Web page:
Two things motivated me to make money. The first was seeing my mother work into her 60s at a job she hated. She wasn't happy working past midnight on a frequent basis. She mentioned how some of her managers were mean to her, and that really pissed me off. All I wanted to do was make enough money as quickly as possible so she didn't have to work any longer.
The second motivation came from living in countries such as Zambia, Malaysia, and Taiwan in the '70s and '80s. I saw tremendous wealth and tremendous poverty mixed together. The impoverished frightened and saddened me while the wealthy emboldened me to pursue what I might become. There was no way I wasn't going to study and work my absolute hardest if I was given a chance.
The reason you may hear so many recent immigrant success stories is because they have a basis for comparison that makes them unwilling to return to their former existence. I don't think we can fault a person who was born and raised in America who only speaks one language and has never left the country for complaining about how life isn't fair. Our lives are all we know.
If you grew up with parents on welfare, wouldn't it be understandable to expect that's the way life is as an adult? Only until I came to America for high school did I realize everybody doesn't travel around every two to four years attending international schools. It was hard for me to adjust in the beginning because my classmates grew up with the same friends since elementary school.
You can't blame people for making sub-optimal financial choices in general because everything is rational. We do things that make us happy and stop doing things that inflict pain. There is a self-correcting mechanism in personal finance, therefore, we shouldn't worry about other people. Pushing our way onto others is a sure path to ruining a relationship.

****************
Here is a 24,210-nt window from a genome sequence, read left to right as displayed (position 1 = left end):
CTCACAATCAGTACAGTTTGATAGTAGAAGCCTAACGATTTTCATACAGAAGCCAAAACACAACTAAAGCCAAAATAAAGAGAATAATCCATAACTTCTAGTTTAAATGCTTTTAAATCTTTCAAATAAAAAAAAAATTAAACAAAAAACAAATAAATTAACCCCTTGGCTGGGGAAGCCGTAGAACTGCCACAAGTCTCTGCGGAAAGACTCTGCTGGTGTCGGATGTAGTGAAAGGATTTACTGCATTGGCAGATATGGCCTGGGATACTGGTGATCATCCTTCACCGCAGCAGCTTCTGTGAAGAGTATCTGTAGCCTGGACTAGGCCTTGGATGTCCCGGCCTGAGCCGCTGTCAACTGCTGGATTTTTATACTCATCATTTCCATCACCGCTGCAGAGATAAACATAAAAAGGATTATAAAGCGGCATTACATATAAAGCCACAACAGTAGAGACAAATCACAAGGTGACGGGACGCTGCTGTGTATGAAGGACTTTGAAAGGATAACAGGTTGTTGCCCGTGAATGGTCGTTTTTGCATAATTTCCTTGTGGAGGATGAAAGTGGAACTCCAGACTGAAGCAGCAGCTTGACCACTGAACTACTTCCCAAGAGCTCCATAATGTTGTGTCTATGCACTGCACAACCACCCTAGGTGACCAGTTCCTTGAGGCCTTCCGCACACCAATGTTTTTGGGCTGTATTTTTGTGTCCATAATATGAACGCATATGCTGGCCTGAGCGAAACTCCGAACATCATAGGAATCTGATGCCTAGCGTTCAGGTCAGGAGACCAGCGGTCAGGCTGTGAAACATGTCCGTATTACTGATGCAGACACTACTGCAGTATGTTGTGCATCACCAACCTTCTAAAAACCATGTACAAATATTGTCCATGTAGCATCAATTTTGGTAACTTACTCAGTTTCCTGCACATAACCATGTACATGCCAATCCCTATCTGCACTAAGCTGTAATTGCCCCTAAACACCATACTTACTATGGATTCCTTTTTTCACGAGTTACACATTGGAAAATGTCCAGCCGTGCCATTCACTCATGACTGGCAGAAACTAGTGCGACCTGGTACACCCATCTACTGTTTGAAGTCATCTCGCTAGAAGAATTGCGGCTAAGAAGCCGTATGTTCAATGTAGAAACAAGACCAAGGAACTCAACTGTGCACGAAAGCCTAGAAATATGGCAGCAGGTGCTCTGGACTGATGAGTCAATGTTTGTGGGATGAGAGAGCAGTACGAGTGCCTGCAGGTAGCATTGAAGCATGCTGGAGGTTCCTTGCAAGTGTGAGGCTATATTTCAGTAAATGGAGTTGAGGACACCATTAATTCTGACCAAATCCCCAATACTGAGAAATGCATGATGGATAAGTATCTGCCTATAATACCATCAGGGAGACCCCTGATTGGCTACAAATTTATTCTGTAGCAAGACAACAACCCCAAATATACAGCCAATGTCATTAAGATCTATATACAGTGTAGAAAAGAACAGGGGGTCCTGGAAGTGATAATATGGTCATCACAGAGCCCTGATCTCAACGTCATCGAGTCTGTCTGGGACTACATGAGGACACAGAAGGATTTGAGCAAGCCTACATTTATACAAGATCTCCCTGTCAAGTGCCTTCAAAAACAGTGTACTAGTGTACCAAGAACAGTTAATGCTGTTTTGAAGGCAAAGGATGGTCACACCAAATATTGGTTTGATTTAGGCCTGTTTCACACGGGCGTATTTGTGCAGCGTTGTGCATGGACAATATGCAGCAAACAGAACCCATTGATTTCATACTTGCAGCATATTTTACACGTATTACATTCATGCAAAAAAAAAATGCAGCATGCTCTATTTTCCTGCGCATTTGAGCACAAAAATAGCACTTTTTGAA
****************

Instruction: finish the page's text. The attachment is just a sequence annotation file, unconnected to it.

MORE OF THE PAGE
Readers, can we really improve our financial habits if our backs aren't against the wall? What are some life events that caused you to improve any poor habits? Does everything self-correct in the end?
Author: Sam Dogen
Sam spent 13 years working on Wall Street in the equities department at a couple bulge bracket firms before deciding to focus full time on Financial Samurai, a personal finance site that helps you slice through money's mysteries. Sam received his MBA from UC Berkeley's Haas School of Business and his Bachelor of Arts in economics from The College of William & Mary. He is a registered representative (Series 7 and Series 63).
Sam is based in San Francisco, California, and enjoys playing league tennis, poker, and anything that deals with the great outdoors. Sam's goal is to live a location-independent lifestyle by generating enough passive income to take care of a family of four.